Naomi is a teacher, and life is normal (bratty students and all) until she gets an important phone. This is the message: Uncle is dead. Her Uncle acted as a surrogate father for her, so this is extra-sad. Naomi's father had died and Naomi's mother… well, no one knows what happened to Naomi's mother.
Naomi travels to her aunt, and her old house brings back some pretty unwanted memories. She tries to push them aside, but then Obasan (her Aunt) gives Naomi a huge package. Once she starts reading that, there's no going back.
We follow Naomi through her childhood in her parents' home, full of happiness and music, to the beginning of World War II. The war changes everything. Her family is ripped apart and forced into exile because they're of Japanese descent.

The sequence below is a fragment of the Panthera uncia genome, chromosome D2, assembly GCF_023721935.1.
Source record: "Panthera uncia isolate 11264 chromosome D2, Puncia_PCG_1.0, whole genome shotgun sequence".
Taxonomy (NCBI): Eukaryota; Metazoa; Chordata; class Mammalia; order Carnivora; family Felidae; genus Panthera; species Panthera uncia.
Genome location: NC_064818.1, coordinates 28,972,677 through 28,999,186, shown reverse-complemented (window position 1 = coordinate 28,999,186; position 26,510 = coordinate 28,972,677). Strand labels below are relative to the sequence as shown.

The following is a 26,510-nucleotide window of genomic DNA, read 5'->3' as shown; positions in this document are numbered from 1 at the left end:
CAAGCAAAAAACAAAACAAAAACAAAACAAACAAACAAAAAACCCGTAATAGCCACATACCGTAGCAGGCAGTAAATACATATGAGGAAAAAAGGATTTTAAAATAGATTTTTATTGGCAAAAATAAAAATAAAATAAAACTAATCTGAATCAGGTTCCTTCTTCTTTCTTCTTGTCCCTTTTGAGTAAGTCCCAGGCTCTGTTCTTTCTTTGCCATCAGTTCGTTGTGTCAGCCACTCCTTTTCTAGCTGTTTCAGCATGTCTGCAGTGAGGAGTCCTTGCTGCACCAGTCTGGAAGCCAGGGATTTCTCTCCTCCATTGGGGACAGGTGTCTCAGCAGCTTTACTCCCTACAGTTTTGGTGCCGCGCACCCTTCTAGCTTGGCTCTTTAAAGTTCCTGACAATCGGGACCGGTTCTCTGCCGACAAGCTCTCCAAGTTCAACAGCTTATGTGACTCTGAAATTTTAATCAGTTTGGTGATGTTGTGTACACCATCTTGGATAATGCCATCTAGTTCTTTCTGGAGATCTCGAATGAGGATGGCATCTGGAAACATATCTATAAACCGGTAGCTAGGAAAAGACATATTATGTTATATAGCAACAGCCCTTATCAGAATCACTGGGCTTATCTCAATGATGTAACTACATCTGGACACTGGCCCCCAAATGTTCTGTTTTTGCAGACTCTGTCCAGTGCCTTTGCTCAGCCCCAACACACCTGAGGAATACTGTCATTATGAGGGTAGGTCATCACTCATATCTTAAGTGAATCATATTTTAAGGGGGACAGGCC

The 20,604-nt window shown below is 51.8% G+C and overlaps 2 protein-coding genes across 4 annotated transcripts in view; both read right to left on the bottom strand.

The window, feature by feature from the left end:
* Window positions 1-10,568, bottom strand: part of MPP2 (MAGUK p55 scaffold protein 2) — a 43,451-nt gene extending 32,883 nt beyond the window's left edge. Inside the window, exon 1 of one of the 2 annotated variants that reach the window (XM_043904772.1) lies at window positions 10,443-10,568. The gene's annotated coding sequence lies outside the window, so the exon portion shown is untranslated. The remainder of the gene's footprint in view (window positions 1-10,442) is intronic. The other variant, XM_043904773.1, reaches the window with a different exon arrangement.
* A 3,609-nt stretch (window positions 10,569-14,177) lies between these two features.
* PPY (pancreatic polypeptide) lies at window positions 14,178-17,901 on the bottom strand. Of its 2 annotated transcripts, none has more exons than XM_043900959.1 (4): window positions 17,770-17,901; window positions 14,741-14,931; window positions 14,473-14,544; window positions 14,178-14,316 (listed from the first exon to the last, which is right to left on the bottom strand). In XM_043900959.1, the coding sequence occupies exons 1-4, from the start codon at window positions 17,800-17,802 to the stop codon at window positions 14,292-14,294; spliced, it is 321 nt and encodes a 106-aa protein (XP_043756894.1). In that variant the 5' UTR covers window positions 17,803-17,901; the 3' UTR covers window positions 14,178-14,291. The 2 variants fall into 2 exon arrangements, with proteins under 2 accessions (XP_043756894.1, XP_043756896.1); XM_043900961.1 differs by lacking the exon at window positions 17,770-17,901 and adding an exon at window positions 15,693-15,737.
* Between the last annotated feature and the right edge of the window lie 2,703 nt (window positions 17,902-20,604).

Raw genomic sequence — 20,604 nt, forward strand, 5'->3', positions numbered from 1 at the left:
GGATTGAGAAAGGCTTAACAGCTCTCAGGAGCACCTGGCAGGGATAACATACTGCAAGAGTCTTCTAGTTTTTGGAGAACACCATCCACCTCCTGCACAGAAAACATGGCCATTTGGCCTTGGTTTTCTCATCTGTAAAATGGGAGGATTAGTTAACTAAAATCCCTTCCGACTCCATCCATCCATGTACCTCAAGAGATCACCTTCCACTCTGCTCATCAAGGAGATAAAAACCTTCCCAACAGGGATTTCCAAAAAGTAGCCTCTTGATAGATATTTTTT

That's bad enough, but after Naomi is finally comfortable in her new home (you know, the one she was exiled to), the Japanese Canadians are forced to move again (yup, this is exile from exile).
By the end of Naomi's reminiscing, she's no closer to answers then she was when she began. What happened to her mom? She simply resolves to accept not knowing what happened.
Then something happens. There is a letter from Japan, and it has the answers to all of Naomi's questions. She finally knows what happened to her mother, that she loved her, and why she never heard from her again: she was in Nagasaki when the bomb fell.
The novel ends peacefully. Naomi is calmer than she has ever been. She doesn't feel so lost and confused. The past doesn't have a hold over her.